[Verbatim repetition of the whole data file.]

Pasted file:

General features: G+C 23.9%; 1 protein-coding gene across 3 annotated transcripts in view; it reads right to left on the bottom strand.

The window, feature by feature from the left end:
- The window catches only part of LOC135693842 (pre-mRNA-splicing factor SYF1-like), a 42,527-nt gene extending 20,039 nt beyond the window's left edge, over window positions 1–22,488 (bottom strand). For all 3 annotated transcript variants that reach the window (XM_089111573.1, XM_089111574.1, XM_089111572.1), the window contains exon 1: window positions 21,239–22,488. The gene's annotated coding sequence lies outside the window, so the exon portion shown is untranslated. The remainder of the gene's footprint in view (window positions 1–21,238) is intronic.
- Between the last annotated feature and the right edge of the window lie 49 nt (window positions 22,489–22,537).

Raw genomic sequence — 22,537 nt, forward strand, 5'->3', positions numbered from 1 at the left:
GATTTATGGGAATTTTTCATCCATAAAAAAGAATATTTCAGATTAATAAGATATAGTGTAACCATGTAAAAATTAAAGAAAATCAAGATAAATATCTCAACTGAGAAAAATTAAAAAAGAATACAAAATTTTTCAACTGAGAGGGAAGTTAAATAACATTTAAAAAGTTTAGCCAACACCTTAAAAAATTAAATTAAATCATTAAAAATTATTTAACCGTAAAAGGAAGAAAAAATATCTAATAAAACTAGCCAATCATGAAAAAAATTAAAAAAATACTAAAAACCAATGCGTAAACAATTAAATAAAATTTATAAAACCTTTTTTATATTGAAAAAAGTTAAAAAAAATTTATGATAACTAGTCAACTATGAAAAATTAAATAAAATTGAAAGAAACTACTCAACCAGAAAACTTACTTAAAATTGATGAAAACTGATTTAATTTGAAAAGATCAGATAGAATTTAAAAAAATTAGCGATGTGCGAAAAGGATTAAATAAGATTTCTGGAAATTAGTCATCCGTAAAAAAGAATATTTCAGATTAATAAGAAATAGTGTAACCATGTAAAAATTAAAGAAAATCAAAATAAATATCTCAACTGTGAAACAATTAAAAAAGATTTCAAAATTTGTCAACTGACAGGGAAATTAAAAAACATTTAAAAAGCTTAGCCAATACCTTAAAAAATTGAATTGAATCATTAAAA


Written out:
General features: G+C 23.9%; 1 protein-coding gene across 3 annotated transcripts in view; it reads right to left on the bottom strand.

The window, feature by feature from the left end:
- The window catches only part of LOC135693842 (pre-mRNA-splicing factor SYF1-like), a 42,527-nt gene extending 20,039 nt beyond the window's left edge, over window positions 1–22,488 (bottom strand). For all 3 annotated transcript variants that reach the window (XM_089111573.1, XM_089111574.1, XM_089111572.1), the window contains exon 1: window positions 21,239–22,488. The gene's annotated coding sequence lies outside the window, so the exon portion shown is untranslated. The remainder of the gene's footprint in view (window positions 1–21,238) is intronic.
- Between the last annotated feature and the right edge of the window lie 49 nt (window positions 22,489–22,537).

Raw genomic sequence — 22,537 nt, forward strand, 5'->3', positions numbered from 1 at the left:
GATTTATGGGAATTTTTCATCCATAAAAAAGAATATTTCAGATTAATAAGATATAGTGTAACCATGTAAAAATTAAAGAAAATCAAGATAAATATCTCAACTGAGAAAAATTAAAAAAGAATACAAAATTTTTCAACTGAGAGGGAAGTTAAATAACATTTAAAAAGTTTAGCCAACACCTTAAAAAATTAAATTAAATCATTAAAAATTATTTAACCGTAAAAGGAAGAAAAAATATCTAATAAAACTAGCCAATCATGAAAAAAATTAAAAAAATACTAAAAACCAATGCGTAAACAATTAAATAAAATTTATAAAACCTTTTTTATATTGAAAAAAGTTAAAAAAAATTTATGATAACTAGTCAACTATGAAAAATTAAATAAAATTGAAAGAAACTACTCAACCAGAAAACTTACTTAAAATTGATGAAAACTGATTTAATTTGAAAAGATCAGATAGAATTTAAAAAAATTAGCGATGTGCGAAAAGGATTAAATAAGATTTCTGGAAATTAGTCATCCGTAAAAAAGAATATTTCAGATTAATAAGAAATAGTGTAACCATGTAAAAATTAAAGAAAATCAAAATAAATATCTCAACTGTGAAACAATTAAAAAAGATTTCAAAATTTGTCAACTGACAGGGAAATTAAAAAACATTTAAAAAGCTTAGCCAATACCTTAAAAAATTGAATTGAATCATTAAAA